I’m not going to get into the debate over the pending relocation of the Seattle SuperSonics to Ford Center. But you’ve got to wonder if J.A. Adande at ESPN has ever stepped foot in Oklahoma City when he suggests at the end of this video that it doesn’t have enough hotel rooms to be home to an NBA team.
Say what? I didn’t see anyone resorting to using sleeping bags outside Ford Center on nights when it hosted Hornets home games. For what it’s worth, by 2009 downtown alone will have nine hotels with more than 2,000 rooms. And along I-40 and Meridan Avenue, about 10 minutes west of Ford Center, there’s another 4,000 rooms.
I also don’t recall any major complaints about room availability during recent sold-out Big 12 basketball and NCAA games.
Oklahoma City has taken a lot of hits in this debate – “dust bowl,” etc. – but it’s difficult to understand how this comment has any connection to reality.
- Thanks to OKCTALK for bringing this to light
If you haven’t cruised along Sheridan Avenue lately, the Hampton Inn is really beginning to take shape. The nine-story, 200-room hotel will be the tallest building in Bricktown when it opens later this year. But that honor may be surpassed by the Cotton Exchange, a 12-story building proposed for the corner of the Bricktown Canal across from the AT&T Bricktown Ballpark. I talked with developer Gary Cotton today and he says plans are proceeding, and schematic designs are underway.
Have no doubt, McDonald’s is coming to Bricktown. Site work began this past week. So, with that underway, one has to wonder if the blue metal building next door, last occupied by the now defunct Fox Collision, might soon disappear and be replaced by a more ambitious commercial venture. Imagine … a huge pad, next to McDonalds and across from Bass Pro Shops and within eyeshot of the highway … and big enough to include its own parking.
Interesting tidbit from this week’s Bricktown Urban Design Committee. Jim Cowan, director of the Bricktown Association, and Avis Scaramucci, owner of Nonna’s and a member of the committee, both acknowledged receiving emails concerning the proposed Holiday Inn Express. And a partner in the development team for the hotel, John Sweeney, reported reading comments at www.okctalk.com. Sweeney spent part of his interview with me answering questions and comments registered on the online forum.
BEFORE AND AFTER: McDonald’s changed designs for its proposed Bricktown restaurant after meeting resistance from the Bricktown Urban Design Committee.
“Urban designer? I’m not an urban designer, but I did stay at a Holiday Inn Express last night.”
-Brett, Oklahoma City, at www.newsok.com
Today’s story about the owner of the Quality Inn at 1800 E Reno and his plans for a Bricktown Holiday Inn Express isn’t sitting well with all readers, if online comments today at www.newsok.com ,www.okctalk.com, www.okmet.org/bb are any indicator. The Bricktown Urban Design Committee, tasked with approving such projects, will consider the project at its next meeting at 9 a.m. Wednesday in the second floor conference room at 116 E Sheridan Ave.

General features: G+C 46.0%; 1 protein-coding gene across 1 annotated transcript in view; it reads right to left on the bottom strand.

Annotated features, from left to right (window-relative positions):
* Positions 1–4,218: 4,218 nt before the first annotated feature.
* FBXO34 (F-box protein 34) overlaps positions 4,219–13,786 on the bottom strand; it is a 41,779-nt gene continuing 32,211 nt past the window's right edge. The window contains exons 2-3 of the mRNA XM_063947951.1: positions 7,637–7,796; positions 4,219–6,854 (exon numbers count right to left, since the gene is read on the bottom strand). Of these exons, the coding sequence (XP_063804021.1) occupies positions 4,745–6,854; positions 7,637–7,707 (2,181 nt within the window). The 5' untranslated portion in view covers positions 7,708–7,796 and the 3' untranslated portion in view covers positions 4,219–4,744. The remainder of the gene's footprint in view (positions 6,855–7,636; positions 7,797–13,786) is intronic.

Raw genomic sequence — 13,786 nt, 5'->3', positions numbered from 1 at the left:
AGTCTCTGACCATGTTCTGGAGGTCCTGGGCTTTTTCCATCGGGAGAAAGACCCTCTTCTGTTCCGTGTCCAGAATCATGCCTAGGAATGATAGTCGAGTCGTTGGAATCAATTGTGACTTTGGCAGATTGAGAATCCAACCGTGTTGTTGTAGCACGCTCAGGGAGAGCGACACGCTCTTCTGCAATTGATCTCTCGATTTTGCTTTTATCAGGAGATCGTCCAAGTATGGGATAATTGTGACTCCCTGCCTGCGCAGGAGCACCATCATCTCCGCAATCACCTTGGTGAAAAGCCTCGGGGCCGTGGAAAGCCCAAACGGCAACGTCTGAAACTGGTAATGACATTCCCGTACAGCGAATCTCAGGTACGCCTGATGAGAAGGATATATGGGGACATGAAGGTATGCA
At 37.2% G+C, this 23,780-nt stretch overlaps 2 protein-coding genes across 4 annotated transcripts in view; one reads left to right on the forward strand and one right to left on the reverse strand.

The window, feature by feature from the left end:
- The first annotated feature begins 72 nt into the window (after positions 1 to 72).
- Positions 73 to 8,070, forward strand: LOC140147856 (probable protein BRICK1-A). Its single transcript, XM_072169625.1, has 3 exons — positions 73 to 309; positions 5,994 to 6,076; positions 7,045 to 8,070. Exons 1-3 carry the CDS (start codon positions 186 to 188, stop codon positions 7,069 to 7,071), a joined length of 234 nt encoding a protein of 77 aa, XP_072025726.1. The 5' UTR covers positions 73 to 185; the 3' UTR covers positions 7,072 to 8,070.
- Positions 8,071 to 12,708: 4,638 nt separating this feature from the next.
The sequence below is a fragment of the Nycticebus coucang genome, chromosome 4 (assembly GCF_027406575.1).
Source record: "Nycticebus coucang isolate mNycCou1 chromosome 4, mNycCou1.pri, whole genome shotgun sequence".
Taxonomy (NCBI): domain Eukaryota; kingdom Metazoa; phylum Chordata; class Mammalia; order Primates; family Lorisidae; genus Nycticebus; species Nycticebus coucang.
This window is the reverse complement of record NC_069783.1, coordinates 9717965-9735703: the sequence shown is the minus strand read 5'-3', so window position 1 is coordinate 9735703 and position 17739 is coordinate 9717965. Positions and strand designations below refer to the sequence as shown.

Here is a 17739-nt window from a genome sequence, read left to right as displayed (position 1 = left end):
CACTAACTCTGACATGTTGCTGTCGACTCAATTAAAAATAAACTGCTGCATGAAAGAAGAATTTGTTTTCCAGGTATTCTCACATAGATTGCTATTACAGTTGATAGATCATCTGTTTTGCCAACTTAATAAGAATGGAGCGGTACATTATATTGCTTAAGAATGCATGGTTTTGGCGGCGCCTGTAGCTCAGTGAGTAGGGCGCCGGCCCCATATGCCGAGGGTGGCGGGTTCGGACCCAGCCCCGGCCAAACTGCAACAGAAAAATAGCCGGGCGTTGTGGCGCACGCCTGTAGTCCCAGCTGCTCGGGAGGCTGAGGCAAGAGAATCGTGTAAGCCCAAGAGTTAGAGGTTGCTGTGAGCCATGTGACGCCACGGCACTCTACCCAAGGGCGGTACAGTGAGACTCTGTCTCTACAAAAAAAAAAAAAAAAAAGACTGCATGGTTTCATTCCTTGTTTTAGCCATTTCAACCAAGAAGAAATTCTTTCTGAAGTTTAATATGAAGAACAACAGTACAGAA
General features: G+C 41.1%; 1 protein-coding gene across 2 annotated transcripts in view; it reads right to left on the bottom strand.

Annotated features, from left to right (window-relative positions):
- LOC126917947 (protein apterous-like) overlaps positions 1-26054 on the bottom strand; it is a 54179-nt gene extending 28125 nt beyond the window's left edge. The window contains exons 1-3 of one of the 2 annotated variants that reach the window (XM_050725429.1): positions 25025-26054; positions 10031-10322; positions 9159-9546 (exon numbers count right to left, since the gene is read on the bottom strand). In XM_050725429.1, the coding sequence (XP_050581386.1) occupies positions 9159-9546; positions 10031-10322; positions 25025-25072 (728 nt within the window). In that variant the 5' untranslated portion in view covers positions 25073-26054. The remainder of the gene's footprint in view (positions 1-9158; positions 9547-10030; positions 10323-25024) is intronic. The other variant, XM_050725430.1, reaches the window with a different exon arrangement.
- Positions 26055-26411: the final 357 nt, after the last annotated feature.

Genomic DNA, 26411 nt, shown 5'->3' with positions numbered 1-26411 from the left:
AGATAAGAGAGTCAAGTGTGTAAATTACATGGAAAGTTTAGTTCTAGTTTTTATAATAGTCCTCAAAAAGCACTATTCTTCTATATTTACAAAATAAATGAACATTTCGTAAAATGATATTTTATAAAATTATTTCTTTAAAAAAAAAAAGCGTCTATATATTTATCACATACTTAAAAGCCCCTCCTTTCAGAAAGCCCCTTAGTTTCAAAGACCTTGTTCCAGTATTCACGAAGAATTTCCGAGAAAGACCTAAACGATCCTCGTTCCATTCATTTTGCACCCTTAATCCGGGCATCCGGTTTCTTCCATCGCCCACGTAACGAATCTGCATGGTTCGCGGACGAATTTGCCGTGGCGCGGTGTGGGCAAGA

The criticism seems to focus on two different aspects of the application: the demolition of the old Steffen’s Ice Cream building, parts of which date back to 1917, and the construction of a new Holiday Inn Express that would have what appears to be about half of its facade consisting of a sythetic stucco.
Bob Blackburn advises to consider the first action very carefully – read his arguments here. It might be informative to look back at previous projects in the past couple of years that also clashed with standards set by the Bricktown urban design ordinance.
It was just last summer that McDonald’s pitched plans for a restaurant across from Bass Pro Shops. Officials claimed the restaurant was designed specifically for the entertainment district. But it didn’t take long to find the same design recently used on new McDonald’s in Mustang and other suburban areas. The design was even featured in a national advertisement. The McDonald’s folks tried to lecture the Bricktown Urban Design Committee on what they could and couldn’t require from the fast food giant. But with an hour-long special airing on cable that same month on how McDonald’s had constructed special restaurants to match historic districts, the company had a change of heart, hired a local architect, and came up with new designs that won unanimous praise throughout Bricktown.
When a Hampton Inn was proposed for Bricktown, it too was to include some synthetic stucco in its facade. The committee required the facade consist of brick, and the developers agreed without any argument.
Here are some questions not pondered: is the design of the proposed Holiday Inn Express, shown below, an example of franchise architecture or does it appear tailored to Bricktown?